November 1984

Complications of Renal Dialysis Access Procedures

Author Affiliations

From the Department of Surgery, University of California at Irvine.

Arch Surg. 1984;119(11):1325-1328. doi:10.1001/archsurg.1984.01390230091023

• The complications of 2,179 dialysis access procedures of various types have been reviewed in an effort to determine their possible prevention and management. Scribner arteriovenous shunts or central venous catheters were preferred for temporary dialysis. Infection was a common complication of central venous catheters, but responded well to removal of the catheter. Brescia-Cimino fistulae were preferred for longterm dialysis, but were often not possible because of inadequate veins or the need for relatively urgent hemodialysis. The most useful secondary shunt was the straight forearm synthetic polytetrafluoroethylene (PTFE) graft whose most common complication was thrombosis due to intimal hyperplasia at the venous anastomosis. In most cases, this complication could be corrected by patch grafting or by extension bypass. Infection was infrequent with PTFE shunts and, when localized, was sometimes successfully treated by drainage, antibiotic therapy, and topical povidone-iodine. The principal complications of long-term peritoneal dialysis were peritonitis and tunnel infection that responded to antibitoic therapy and/or removal of the catheter. Compulsive care in access insertion and meticulous management during dialysis has permitted very satisfactory long-term hemodialysis and peritoneal dialysis.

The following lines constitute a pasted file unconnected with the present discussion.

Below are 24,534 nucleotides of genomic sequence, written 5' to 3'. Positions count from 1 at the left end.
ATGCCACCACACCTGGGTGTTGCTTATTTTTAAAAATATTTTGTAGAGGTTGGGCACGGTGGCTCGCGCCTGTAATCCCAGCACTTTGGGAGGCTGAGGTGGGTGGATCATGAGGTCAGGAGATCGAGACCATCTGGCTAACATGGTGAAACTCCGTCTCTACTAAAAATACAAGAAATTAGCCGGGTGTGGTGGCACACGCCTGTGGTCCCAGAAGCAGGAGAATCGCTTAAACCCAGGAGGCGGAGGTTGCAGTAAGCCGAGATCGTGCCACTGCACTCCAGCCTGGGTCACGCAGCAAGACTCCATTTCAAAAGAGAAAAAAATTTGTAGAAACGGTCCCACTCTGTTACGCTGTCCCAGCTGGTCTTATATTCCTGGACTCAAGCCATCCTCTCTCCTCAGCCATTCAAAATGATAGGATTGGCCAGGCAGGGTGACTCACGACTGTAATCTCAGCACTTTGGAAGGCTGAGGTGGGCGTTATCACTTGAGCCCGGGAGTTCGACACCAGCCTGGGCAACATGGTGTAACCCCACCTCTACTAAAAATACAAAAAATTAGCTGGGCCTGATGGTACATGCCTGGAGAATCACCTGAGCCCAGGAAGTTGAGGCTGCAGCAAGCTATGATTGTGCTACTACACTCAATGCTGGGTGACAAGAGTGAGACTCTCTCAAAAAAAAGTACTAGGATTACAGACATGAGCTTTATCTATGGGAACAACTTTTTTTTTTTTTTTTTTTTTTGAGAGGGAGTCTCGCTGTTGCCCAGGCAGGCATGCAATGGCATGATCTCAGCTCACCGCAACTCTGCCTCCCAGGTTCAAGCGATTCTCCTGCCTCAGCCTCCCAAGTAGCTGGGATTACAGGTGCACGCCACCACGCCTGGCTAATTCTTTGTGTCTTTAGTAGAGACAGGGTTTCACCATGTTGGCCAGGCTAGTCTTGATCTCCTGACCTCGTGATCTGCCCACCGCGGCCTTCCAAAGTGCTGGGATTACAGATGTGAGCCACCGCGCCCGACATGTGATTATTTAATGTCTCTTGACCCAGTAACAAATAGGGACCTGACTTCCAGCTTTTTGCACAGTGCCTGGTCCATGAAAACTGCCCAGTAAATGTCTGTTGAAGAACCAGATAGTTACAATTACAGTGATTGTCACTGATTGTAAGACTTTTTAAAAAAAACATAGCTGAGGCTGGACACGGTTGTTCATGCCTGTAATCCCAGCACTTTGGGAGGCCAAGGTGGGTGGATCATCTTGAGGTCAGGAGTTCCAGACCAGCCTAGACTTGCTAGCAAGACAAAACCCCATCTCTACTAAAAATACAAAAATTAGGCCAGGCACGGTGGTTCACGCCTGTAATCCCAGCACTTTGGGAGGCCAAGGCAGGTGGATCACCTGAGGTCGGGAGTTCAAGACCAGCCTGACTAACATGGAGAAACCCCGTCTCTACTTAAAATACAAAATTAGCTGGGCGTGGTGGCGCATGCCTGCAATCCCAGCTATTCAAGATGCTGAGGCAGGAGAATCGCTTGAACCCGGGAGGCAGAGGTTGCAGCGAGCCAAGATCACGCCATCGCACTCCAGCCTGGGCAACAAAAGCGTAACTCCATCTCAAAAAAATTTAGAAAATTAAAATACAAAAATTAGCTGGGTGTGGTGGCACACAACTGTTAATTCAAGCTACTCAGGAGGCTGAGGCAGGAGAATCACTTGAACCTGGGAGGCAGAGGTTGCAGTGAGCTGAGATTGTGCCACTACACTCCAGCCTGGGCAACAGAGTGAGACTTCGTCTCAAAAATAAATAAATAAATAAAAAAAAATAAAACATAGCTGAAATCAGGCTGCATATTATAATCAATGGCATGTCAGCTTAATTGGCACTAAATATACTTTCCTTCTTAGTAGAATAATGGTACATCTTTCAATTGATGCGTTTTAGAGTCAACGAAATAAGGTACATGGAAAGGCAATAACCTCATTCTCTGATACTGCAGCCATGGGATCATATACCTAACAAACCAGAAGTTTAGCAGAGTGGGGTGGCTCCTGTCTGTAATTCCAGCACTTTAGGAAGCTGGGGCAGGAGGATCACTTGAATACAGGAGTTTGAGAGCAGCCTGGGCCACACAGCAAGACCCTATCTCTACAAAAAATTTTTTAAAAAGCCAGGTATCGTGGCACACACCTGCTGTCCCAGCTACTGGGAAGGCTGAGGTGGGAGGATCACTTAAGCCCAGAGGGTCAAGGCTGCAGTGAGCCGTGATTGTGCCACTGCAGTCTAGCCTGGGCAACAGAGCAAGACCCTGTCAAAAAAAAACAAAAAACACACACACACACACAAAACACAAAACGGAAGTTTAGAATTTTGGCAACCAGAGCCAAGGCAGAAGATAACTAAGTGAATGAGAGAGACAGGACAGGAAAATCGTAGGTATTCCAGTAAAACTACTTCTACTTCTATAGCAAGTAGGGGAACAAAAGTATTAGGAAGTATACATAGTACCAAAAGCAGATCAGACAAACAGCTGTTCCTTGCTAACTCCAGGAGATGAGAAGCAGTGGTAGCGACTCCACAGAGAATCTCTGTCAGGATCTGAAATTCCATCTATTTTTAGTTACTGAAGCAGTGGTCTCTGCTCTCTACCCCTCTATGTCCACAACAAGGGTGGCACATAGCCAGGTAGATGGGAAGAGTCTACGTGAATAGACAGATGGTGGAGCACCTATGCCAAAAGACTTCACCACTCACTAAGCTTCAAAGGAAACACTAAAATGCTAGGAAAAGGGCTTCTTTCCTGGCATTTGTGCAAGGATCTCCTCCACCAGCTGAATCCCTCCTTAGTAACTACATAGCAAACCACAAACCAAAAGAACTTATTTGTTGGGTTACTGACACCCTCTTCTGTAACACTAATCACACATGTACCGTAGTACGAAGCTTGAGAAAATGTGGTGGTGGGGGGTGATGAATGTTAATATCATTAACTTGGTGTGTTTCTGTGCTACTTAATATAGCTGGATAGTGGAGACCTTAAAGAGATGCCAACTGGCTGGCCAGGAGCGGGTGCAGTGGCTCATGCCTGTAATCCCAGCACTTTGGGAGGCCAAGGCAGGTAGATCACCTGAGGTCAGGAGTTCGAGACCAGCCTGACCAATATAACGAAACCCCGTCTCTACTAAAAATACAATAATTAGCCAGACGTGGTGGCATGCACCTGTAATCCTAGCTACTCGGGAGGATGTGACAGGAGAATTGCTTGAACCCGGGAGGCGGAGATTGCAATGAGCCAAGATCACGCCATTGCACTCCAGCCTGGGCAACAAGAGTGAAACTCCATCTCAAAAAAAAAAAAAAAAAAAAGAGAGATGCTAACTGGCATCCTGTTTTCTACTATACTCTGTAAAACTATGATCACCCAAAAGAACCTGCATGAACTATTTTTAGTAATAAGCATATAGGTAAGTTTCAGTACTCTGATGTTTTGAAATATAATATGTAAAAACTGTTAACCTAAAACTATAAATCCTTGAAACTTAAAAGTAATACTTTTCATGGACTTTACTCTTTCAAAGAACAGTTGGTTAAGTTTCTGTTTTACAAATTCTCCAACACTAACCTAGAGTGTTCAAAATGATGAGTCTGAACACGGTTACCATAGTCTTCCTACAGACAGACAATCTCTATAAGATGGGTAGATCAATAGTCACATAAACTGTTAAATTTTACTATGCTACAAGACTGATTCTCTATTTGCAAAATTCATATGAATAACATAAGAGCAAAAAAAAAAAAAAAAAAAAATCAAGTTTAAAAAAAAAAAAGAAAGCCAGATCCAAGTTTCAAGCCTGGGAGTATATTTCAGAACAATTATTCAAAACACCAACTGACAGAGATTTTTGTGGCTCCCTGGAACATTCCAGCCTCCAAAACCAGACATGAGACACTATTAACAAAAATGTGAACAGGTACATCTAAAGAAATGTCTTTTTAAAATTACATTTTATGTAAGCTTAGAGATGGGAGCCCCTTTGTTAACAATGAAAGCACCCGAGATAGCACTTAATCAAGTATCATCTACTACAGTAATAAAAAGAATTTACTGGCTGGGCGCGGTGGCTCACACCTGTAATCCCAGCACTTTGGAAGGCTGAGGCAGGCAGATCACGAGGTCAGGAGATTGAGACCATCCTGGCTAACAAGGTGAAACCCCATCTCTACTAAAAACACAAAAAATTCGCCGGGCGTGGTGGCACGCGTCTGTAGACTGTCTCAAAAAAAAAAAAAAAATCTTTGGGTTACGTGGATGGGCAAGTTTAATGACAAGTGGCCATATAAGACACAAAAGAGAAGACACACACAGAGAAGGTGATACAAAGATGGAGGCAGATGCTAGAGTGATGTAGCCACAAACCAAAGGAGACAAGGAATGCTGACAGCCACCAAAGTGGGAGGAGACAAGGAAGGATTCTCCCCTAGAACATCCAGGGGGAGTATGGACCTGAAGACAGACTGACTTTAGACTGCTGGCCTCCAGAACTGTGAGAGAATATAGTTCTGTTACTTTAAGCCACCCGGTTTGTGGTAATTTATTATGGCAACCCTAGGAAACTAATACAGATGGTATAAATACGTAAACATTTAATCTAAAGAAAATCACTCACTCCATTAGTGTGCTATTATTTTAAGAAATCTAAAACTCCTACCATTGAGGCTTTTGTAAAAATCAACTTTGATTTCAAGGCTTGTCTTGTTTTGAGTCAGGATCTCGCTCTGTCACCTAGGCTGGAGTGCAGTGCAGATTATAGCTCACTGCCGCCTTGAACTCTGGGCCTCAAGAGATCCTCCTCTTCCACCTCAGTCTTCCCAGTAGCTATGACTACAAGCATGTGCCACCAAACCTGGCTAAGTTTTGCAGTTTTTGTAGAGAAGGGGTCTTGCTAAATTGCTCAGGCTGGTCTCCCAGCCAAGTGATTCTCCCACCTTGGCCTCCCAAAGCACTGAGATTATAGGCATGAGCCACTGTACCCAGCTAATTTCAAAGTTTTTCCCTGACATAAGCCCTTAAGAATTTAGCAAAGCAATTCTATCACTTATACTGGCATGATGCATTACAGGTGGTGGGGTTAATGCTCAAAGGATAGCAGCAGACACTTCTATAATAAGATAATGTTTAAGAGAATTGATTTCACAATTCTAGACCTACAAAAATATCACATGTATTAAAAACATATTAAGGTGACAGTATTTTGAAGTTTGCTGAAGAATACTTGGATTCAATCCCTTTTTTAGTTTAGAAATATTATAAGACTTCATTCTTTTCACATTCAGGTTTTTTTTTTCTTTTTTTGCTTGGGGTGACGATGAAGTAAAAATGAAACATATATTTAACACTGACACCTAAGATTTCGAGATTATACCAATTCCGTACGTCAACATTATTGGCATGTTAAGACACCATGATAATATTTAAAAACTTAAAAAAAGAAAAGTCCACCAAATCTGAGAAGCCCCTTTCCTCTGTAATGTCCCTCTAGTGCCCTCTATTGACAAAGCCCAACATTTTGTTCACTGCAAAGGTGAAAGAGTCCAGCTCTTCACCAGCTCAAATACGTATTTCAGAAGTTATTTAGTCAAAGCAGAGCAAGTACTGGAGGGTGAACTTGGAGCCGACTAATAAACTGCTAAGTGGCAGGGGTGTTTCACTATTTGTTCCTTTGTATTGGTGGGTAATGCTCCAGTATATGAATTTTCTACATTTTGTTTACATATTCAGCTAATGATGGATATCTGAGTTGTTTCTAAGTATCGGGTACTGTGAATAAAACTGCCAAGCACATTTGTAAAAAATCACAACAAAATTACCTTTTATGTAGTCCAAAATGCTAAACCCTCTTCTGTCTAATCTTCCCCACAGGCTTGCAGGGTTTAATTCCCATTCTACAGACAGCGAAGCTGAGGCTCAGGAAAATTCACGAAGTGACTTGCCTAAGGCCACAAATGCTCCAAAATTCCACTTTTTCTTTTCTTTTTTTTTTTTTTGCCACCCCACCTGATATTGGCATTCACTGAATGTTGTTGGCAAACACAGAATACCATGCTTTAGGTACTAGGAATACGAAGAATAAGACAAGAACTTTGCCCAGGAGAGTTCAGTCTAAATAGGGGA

(Arch Surg 1984;119:1325-1328)